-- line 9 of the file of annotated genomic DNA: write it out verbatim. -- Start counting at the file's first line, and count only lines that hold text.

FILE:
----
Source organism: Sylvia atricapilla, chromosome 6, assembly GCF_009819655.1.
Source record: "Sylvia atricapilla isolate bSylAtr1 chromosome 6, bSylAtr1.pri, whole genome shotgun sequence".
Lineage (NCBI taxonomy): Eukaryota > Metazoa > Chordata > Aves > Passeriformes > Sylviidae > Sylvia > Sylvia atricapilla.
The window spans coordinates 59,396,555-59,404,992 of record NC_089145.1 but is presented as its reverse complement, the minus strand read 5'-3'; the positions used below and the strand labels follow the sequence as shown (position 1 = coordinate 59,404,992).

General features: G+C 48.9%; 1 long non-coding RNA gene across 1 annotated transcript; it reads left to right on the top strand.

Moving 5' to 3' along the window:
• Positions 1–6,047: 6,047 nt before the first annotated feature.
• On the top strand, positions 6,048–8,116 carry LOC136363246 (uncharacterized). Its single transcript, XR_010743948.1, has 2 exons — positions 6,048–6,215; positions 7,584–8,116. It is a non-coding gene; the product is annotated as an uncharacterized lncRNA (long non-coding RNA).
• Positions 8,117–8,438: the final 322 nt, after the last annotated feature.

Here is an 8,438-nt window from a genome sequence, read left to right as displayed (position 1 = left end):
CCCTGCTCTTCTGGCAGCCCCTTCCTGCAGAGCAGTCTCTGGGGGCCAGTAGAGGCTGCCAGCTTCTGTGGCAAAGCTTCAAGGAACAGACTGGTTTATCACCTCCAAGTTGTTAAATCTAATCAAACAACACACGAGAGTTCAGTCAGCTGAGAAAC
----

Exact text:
• Positions 8,117–8,438: the final 322 nt, after the last annotated feature.